Saturday, June 10, 2006

Newt for President!

One of the funniest bumper stickers I ever saw was actually a joke at Richard Nixon's expense. It was a play on his famous years-long campaign to regain respectability after resigning the presidency in shame. It read: "He's tanned. He's rested. He's ready. Nixon in '88"

The former Speaker of the House, Newt Gingrich, is apparently taking a page from the Nixon playbook. Only he's going further, sending up trial balloons about actually running for the White House. I'm only glad my mouth wasn't full of drink or food when I came across
this Washington Post report a few moments ago, because I would have either ejected it or choked from laughing so hard. I can just see the opposition's 30-second spots. A look back at Newt's ex-wife, with the voice-over explaining how her one-time family values husband divorced her to take up with his young assistant while she was on the verge of death from cancer. Then again, I suppose the Republicans needed some comic relief on the day that Gingrich's successor, Tom Delay, formally stepped down (but not before giving earnest interviews to the TV networks about how proud he was of the K Street Project).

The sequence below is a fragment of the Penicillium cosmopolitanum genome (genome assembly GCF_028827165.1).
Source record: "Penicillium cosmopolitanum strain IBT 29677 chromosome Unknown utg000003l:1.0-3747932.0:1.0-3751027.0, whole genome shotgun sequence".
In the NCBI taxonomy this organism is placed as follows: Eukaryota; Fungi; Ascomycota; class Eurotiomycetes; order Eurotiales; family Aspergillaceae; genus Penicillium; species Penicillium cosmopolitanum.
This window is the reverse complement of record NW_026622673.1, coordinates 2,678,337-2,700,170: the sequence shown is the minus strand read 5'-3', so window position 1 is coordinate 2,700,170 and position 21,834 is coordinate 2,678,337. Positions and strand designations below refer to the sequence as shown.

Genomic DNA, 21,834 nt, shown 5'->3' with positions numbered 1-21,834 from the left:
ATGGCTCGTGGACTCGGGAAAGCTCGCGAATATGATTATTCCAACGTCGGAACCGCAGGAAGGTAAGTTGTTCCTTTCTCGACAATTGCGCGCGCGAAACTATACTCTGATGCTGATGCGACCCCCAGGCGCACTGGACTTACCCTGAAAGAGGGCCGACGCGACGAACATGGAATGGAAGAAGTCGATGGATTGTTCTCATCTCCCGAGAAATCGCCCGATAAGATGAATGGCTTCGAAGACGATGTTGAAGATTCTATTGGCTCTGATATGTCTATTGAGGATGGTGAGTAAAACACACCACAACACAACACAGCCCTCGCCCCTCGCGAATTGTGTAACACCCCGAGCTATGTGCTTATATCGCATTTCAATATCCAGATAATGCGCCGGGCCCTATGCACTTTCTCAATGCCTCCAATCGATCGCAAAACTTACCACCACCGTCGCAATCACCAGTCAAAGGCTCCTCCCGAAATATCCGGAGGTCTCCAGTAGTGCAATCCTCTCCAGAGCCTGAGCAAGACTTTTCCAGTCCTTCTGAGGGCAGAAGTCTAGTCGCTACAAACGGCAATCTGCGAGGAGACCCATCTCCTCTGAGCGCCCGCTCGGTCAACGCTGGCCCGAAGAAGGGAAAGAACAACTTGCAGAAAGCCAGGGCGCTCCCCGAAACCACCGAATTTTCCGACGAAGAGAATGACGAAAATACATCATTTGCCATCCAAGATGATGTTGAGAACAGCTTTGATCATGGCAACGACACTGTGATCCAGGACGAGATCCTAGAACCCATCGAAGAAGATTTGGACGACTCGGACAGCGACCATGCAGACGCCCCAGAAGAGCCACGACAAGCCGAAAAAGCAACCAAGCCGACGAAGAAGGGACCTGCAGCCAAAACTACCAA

Friday, June 09, 2006

Bidding Farewell
to 'The Hammer'

'The arc of the moral universe is long, but it bends toward justice.'
--Martin Luther King, Jr.

Though it's been scheduled for weeks, and in certain ways has been in the works for months if not years, today is the official date on which Texas Congressman Tom Delay, a.k.a "The Hammer," finally leaves public office. We wish him well in his many future endeavors, chief among which will be trying his best to avoid a prison term.

Perhaps only in America do stories such as this unfold. The one-time exterminator became the third-most powerful man in the capital (after the president and VP), effectively operating as Speaker of the House through his hand-picked guy, an amiable former wrestling coach named Dennis Hastert, who technically occupied the office. Denny got the title, while Delay called all the shots. It was a good strategy at first: the sneering Texan had studied the career of Newt Gingrich, and knew that by becoming a widely known figure, he would also become a juicy target for reformers, which might hasten his fall.